YH: In terms of safe and legal abortion access, it shifts the landscape in a couple ways. One is in terms of policy. The federal policy landscape will be very different, virtually impossible [for abortion rights]. On the state and local levels, there seems to be more opportunity. Even when there has been no question about legality of abortion, there has still been speculation from everyday people who aren’t a part of our movement. All of a sudden, [they] find themselves pregnant, not wanting to be pregnant, and not sure of what the laws are, whether it’s legal, whether it’s not legal, and then how to go about accessing it. With multiple cases of criminalization of miscarriage and abortion in the last year or so, I think there’s also fear around what the consequences are for abortion. This election heightens all of that.

Rewire: With the onslaught of restrictive legislation and policy that we anticipate, how can we move forward right now? What can we do?

YH: Right now, representing abortion funds, my advice to folks has been to get involved. If you haven’t been involved before, this is the time to get involved. We need folks locally, we need folks mobilized.

Besides the political barriers, there are some significant cultural barriers around abortion and stigma. We had blatantly false information being stated in the debates about “nine-month abortions.” It’s going to take a lot of re-education of people, and that’s not all large-scale media campaigns. That happens at the individual level: people talking to each other, people relating and educating each other.

The abortion funds need volunteers. At the national level, we need more board members, and I don’t think we have all of the answers yet about which way to go, but I know that we need more people and we need to be organized. That is the advice that I’ve been giving people: Get involved with the structures that already exist and get in formation.

MS: What we have to realize is that the tables that have been set, the tables of power set for this movement work that we do, they have to completely shift. There needs to be new faces. There have to be new voices. There have to be people we’ve never worked with before, people who have been working at the grassroots level, who are directly in the communities that we want to serve. These are people who are not going to talk the movement language. They’re not going to know the jargon and the history. They don’t care about that because they have been in these communities working since the beginning. These folks, their expertise, needs to start to be centered.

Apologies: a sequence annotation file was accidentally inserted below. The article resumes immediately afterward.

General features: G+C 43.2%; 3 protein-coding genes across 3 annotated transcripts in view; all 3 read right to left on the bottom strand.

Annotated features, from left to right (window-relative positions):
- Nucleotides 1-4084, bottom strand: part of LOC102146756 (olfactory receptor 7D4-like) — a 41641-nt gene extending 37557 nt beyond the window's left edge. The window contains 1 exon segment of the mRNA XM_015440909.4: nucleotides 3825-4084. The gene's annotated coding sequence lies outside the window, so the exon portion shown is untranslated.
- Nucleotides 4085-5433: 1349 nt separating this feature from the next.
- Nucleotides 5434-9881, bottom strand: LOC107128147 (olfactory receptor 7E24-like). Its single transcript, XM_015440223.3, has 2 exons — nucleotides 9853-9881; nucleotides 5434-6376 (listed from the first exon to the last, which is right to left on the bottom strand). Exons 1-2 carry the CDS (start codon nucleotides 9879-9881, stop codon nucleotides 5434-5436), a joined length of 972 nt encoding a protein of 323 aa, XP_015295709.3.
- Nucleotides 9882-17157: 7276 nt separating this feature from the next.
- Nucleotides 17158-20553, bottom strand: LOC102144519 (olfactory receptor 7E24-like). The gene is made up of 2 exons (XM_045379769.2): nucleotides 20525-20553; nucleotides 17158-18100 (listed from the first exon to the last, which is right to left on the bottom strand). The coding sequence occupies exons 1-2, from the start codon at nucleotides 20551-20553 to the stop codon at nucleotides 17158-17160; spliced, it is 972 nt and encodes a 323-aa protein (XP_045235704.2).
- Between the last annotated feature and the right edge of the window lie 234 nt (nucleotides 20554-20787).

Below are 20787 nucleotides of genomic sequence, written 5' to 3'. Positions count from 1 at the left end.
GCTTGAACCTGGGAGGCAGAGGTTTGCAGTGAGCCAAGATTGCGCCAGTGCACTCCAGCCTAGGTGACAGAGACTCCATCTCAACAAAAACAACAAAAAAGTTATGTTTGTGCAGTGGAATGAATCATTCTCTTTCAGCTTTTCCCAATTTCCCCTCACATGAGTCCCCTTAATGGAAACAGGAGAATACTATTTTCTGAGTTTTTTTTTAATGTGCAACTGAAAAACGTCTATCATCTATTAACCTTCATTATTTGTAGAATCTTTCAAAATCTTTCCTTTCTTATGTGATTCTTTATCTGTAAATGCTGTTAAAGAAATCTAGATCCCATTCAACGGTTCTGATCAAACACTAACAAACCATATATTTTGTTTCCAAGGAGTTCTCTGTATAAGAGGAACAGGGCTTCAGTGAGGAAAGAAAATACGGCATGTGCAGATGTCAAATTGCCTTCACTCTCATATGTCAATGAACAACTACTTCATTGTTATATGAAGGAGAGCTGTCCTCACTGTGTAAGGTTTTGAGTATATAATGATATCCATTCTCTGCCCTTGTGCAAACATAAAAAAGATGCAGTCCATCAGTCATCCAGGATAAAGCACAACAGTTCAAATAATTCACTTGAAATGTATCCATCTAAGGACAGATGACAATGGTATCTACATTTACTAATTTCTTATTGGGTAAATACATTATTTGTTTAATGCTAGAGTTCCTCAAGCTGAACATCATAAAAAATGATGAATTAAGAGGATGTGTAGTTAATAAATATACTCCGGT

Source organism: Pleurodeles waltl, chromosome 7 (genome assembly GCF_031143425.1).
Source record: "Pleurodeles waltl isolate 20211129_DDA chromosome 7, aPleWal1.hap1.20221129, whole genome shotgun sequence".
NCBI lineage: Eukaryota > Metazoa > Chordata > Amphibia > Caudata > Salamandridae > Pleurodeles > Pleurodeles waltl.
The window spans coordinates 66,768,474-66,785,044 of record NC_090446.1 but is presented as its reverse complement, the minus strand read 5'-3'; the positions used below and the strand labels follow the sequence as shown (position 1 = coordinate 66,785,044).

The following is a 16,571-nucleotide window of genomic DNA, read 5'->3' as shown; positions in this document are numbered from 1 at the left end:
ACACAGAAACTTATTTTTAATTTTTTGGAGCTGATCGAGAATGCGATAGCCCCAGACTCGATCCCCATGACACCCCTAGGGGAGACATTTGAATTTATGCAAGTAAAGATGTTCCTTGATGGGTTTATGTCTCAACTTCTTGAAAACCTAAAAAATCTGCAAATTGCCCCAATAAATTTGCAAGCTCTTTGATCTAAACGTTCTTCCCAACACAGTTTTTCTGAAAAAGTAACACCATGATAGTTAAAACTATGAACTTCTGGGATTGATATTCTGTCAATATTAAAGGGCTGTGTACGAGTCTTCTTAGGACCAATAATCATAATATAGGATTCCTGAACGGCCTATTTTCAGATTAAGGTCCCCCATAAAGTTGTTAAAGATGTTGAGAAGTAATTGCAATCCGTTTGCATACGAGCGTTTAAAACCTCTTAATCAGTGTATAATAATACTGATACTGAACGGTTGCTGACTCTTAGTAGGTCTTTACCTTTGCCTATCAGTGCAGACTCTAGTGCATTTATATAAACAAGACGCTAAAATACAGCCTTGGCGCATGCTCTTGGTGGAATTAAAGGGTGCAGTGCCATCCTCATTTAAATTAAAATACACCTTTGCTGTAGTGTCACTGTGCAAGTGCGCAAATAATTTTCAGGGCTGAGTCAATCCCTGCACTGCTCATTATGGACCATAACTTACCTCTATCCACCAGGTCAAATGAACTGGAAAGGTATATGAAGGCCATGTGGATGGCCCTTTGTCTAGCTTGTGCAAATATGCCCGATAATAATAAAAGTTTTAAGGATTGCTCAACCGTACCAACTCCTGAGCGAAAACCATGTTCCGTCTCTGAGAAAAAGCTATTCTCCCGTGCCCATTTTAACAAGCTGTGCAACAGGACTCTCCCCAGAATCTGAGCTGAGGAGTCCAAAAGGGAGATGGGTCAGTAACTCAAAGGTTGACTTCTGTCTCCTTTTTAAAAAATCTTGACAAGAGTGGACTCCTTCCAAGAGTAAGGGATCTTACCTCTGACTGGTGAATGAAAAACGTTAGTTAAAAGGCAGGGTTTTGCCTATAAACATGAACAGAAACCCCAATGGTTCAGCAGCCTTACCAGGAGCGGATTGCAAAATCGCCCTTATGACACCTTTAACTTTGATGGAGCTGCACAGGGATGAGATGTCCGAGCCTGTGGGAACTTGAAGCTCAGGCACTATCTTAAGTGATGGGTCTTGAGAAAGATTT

We have to make seats for women of color leadership. It’s time to trust the expertise and the leadership of women of color, and it’s time for us to trust and accept the leadership of young people, of community organizers.

We have to completely shift what this table of power looks like in these movements. It has to look completely different. We have to make room. Some people have to quiet down a little bit. Who’s going to step back so there’s room at the table for new leadership, new expertise, new and creative ways of thinking about how we do this work? We have to think completely outside of the box because we are in such a defensive position that we don’t have the luxury to do things the same way anymore.

JA: We must be faithful to our dreams, but we must shift to be realistic about what we can achieve. Yes, we need to modify our plans, redirect resources, adjust our timelines. But we cannot assume a defeated posture. We cannot let go of the illuminated vision that we hold, that motivates us to keep doing this work. There is a future that we’ve all been working toward, and it is better. It does include greater equity, protections, and justice. We must continue to hold that vision in mind as we adapt to the current reality. We cannot let that go and if we do, that is the ultimate defeat.

If we let what happened in November extinguish our inner fire that illuminates this vision of a progressive and just future, then that’s worse than anything we lost at the polls in terms of votes or anything coming down the pike in the next four years. Effecting change takes a long time. We were already in this for the long haul.